John Ballingall and Tracey Epps examine what export businesses can do to insulate themselves from the effects of the world’s increasingly complex trading environment.
We are currently experiencing a period of turbulence and uncertainty in the global trading environment that is unprecedented since World War II. Since the signing of the General Agreement on Tariffs and Trade (GATT), all signs seemed to point towards continued global integration and liberalisation. In other words, things would only get easier for business.
But recent events – the ‘trade wars’, increased protectionism, Brexit, sanctions, populism -have turned that orthodoxy on its head. The world is becoming a much more complicated place and, as New Zealand businesses are discovering, trading in the global economy is more complex than ever before.
The World Bank estimates that two-thirds of international trade takes place through global supply chains in which production crosses at least one border, and typically many borders, before final assembly. The iPhone is perhaps the most well-known example, with parts sourced from over 30 countries.
But even a relatively simple product, such as clothing, can also have a complex supply chain. Icebreaker, the ubiquitous New Zealand brand, works with over 81 suppliers and 100 factories worldwide, including in Asia, Europe, the Americas, and the Pacific.
A result of this deep interconnectedness is that a change in one part of a global supply chain can have a knock-on impact in other countries. In economic terms, there are two key types of effects: income and substitution.
Income effects are fairly straightforward: slower GDP growth in key markets such as China equates to lower demand for imports from New Zealand.
Substitution effects are more complicated and involve changing patterns of supply and demand as countries become more or less competitive. For example, Viet Nam is increasing its steel exports to the US because the tariffs the US has slapped on Chinese steel have made China less competitive.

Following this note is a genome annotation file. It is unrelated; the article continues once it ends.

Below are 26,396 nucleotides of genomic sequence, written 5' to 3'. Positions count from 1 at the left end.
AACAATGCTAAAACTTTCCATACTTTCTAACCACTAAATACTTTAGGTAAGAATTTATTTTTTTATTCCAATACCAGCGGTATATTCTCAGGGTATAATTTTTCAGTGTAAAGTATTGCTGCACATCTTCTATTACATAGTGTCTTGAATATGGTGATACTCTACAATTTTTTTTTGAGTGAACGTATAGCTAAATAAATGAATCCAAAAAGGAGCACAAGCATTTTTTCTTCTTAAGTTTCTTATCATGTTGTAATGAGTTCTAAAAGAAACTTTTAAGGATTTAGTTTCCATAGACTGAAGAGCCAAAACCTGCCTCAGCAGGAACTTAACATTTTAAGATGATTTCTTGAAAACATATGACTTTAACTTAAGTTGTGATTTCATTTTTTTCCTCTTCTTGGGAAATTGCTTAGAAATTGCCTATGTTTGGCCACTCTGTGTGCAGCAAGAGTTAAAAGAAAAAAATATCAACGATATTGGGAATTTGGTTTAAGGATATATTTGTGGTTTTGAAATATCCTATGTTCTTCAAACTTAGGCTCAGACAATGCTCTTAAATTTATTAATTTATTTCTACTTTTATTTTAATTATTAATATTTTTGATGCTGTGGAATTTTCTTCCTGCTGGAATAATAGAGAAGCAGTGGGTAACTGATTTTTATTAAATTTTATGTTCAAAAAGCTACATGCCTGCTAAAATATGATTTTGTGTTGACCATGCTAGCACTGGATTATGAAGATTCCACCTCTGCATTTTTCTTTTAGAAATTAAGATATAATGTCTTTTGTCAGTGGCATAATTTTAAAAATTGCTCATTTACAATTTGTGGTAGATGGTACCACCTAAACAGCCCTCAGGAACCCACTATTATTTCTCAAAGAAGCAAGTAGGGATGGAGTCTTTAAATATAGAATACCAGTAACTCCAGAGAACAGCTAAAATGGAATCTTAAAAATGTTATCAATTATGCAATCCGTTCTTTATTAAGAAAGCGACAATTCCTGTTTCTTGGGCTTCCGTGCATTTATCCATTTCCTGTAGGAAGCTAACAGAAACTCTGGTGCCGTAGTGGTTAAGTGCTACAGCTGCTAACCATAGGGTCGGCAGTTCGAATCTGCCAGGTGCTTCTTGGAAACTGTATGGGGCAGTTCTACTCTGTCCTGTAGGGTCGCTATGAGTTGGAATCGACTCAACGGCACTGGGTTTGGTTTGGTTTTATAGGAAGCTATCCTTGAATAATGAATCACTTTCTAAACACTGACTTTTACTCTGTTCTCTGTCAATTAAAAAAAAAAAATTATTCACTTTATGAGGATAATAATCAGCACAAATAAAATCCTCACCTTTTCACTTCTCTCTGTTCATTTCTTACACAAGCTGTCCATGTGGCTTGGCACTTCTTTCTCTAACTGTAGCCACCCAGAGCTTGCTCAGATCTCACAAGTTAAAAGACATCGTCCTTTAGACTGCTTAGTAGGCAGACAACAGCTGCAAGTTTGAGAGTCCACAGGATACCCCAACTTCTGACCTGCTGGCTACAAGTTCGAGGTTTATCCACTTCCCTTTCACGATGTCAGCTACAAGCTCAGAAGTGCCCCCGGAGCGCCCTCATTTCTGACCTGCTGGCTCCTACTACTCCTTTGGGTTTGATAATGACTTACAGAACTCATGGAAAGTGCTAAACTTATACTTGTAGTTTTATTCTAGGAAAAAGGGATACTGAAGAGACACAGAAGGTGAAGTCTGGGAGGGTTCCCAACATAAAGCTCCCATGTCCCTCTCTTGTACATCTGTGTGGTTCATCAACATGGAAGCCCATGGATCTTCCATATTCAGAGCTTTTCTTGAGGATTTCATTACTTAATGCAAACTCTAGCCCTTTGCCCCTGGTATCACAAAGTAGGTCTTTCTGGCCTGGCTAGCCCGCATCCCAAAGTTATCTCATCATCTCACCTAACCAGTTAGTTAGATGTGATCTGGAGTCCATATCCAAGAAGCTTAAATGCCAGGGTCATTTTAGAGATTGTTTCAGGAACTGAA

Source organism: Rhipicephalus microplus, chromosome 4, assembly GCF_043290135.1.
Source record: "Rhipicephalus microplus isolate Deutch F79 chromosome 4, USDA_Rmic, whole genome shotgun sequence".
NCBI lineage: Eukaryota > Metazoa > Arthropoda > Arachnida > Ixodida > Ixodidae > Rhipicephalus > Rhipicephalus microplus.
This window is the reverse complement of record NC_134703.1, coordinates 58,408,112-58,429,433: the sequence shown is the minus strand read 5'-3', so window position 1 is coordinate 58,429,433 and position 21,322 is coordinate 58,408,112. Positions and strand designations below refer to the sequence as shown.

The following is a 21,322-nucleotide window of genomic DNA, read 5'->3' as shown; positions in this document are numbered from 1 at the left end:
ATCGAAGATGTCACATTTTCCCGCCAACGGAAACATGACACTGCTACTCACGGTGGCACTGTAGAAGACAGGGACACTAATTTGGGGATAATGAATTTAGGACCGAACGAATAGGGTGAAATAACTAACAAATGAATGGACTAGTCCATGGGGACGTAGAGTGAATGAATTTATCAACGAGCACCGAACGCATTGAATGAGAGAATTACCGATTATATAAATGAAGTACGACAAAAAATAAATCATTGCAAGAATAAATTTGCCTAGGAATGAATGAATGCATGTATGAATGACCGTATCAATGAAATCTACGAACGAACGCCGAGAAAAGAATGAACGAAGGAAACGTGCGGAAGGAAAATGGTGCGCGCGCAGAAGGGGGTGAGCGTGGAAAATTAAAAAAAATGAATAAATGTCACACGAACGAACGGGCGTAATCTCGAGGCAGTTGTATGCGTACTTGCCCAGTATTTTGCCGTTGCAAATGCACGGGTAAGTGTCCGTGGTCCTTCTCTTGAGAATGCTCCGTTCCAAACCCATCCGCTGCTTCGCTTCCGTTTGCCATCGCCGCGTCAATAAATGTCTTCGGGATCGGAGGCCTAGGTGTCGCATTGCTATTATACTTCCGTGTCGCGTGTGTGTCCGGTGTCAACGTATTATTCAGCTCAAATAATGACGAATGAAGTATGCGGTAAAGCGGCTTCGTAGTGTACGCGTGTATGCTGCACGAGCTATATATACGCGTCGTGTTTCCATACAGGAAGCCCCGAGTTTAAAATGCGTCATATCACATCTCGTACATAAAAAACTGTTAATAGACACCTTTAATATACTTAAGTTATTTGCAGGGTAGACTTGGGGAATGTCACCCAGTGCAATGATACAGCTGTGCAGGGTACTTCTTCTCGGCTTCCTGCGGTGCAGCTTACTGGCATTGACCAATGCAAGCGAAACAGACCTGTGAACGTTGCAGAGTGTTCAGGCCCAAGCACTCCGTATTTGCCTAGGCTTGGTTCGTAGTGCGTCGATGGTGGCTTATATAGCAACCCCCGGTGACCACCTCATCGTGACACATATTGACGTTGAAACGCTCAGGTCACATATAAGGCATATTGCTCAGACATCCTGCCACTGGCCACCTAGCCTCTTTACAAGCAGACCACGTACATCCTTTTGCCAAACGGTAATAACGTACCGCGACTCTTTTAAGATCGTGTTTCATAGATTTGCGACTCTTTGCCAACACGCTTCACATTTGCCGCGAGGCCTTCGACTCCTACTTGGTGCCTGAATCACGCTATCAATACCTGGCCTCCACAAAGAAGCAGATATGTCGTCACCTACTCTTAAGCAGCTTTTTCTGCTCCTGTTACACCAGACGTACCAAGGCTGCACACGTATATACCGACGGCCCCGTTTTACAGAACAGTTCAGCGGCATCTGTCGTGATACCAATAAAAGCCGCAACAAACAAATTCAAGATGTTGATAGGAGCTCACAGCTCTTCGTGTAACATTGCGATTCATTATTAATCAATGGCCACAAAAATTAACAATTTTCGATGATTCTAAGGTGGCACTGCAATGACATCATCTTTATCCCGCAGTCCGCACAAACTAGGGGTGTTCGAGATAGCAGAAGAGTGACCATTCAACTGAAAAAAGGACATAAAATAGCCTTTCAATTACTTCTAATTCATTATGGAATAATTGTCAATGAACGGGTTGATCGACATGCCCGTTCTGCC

A twist on the same theme closer to home is the experience of Canterbury-based New Zealand Light Leathers which had carved out a niche for itself supplying deer leather to luxury European brands like Gucci and Prada.
Stuff reports that the company is now facing destabilising price competition from US deer skin suppliers. These suppliers have diverted their product to Europe after Chinese tanners cancelled their orders due to the increased tariffs they had to pay on US products coming into China
“New Zealand businesses will need to put a premium on understanding the international trade policy environment, not only in countries with which they deal directly but also wherever they have a supply chain connection.”
Then there is the gathering uncertainty around Brexit. While the income effects of a ‘no deal’ Brexit are likely to be negative, there could nevertheless be positive substitution effects for New Zealand exporters if EU producers also face tariffs in the UK market – they may lose their margin of preference.
Unfortunately there are no easy solutions or crystal balls, and the net effect of the income and substitution effects is hard to assess.
What we do know is that New Zealand businesses – small and large – will need to put a premium on understanding the international trade policy environment, not only in countries with which they deal directly but also wherever they have a supply chain connection.
And as the Light Leathers example demonstrates, businesses should go further and think laterally as to any possible ricochet or substitution effects that may at some stage affect them.
The good news is that there are many resources available to help, including Export New Zealand, the Ministry of Foreign Affairs and Trade, and private partners. Being forewarned is forearmed.
John Ballingall is CEO of Sense Partners – and Tracey Epps, a Trade Law Consultant with Chapman Tripp.
 World Bank, at 2.
 See Icebreaker Transparency Report, available at: https://res.cloudinary.com/icebreakernz/image/upload/v1561408911/ourstory/reports/transparency_report_lowres_2018.pdf